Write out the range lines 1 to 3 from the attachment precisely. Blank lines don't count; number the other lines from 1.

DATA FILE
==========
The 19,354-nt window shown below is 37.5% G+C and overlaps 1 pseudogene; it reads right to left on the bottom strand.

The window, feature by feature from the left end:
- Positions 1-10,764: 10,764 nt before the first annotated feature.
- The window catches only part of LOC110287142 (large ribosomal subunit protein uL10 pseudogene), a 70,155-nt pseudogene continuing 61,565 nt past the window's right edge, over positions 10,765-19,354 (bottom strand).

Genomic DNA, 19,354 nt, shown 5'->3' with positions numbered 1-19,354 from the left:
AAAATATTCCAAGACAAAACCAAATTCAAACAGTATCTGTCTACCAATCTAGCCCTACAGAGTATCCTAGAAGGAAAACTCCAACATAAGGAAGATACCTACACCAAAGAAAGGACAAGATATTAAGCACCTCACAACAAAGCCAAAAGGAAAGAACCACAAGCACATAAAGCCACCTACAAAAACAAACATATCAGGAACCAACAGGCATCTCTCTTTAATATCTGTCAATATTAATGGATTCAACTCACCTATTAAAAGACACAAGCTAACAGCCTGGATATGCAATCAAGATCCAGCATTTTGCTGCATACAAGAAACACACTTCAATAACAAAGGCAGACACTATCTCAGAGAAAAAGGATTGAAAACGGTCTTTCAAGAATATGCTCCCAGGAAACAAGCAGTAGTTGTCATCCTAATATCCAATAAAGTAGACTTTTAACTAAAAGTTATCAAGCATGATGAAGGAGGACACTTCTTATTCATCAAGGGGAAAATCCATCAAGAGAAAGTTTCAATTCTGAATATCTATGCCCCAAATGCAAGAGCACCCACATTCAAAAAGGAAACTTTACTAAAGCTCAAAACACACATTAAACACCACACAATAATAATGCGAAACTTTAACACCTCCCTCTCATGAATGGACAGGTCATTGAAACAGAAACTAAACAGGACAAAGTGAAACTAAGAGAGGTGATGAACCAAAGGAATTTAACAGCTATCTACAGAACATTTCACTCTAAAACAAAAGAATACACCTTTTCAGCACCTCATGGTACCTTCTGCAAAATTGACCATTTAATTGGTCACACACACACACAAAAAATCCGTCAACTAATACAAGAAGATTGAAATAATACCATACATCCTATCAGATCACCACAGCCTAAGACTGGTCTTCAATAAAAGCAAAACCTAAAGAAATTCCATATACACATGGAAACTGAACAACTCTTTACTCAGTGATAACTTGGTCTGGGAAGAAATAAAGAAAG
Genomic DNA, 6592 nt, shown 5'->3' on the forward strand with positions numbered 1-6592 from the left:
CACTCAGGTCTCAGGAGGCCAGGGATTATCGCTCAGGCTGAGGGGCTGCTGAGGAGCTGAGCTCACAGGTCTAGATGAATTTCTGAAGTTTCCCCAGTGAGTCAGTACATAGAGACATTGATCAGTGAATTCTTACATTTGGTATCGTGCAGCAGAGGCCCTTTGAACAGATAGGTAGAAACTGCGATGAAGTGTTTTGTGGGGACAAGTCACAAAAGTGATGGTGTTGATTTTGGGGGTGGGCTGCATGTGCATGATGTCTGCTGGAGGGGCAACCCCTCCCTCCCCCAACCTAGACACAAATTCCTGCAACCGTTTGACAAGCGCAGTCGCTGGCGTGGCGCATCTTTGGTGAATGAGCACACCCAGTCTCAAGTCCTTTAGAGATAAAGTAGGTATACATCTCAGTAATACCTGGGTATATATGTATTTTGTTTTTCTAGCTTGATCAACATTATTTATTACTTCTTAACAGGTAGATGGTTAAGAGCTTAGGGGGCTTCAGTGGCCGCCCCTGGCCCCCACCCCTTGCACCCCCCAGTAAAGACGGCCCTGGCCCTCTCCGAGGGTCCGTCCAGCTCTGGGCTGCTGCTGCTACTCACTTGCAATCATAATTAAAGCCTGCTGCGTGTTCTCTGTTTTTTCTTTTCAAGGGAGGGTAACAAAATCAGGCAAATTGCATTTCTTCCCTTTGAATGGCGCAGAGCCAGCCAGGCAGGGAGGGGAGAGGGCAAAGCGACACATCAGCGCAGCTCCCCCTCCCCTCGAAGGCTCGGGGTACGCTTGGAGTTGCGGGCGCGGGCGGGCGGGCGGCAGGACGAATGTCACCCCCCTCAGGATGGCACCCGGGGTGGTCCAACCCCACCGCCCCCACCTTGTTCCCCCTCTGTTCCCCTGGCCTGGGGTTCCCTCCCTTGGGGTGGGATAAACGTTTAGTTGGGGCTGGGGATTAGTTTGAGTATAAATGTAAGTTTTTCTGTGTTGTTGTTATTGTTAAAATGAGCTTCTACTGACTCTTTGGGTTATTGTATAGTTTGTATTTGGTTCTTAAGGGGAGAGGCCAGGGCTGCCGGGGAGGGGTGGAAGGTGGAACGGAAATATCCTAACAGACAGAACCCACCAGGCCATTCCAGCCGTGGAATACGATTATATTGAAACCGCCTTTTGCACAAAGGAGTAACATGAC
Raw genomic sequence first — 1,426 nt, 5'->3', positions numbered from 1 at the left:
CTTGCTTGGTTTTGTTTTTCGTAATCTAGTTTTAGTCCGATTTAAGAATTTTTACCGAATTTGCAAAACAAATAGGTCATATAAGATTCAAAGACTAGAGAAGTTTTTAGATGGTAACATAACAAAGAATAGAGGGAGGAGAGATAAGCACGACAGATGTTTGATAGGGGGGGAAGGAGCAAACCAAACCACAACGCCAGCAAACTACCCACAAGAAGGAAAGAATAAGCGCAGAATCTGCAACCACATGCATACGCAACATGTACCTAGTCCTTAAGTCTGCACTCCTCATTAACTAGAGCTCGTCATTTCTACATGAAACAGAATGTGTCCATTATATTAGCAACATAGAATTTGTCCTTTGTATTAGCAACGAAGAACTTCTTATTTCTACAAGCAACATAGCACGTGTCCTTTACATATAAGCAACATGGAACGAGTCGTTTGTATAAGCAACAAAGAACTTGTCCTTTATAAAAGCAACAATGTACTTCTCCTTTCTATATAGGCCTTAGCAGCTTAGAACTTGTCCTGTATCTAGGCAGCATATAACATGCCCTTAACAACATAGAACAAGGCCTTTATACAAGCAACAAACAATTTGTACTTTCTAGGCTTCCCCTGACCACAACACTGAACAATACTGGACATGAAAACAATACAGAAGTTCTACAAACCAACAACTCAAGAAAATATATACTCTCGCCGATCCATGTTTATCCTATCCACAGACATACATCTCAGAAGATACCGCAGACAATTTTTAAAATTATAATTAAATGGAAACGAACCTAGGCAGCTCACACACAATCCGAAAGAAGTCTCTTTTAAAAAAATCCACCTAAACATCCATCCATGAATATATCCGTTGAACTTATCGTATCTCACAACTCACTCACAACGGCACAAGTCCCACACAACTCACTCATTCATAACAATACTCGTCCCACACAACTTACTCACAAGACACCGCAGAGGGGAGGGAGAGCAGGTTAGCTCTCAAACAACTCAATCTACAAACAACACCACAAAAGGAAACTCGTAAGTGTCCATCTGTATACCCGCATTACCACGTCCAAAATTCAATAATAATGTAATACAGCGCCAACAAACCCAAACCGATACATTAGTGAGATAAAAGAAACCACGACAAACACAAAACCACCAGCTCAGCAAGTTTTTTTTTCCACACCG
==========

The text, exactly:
The 19,354-nt window shown below is 37.5% G+C and overlaps 1 pseudogene; it reads right to left on the bottom strand.

The window, feature by feature from the left end:
- Positions 1-10,764: 10,764 nt before the first annotated feature.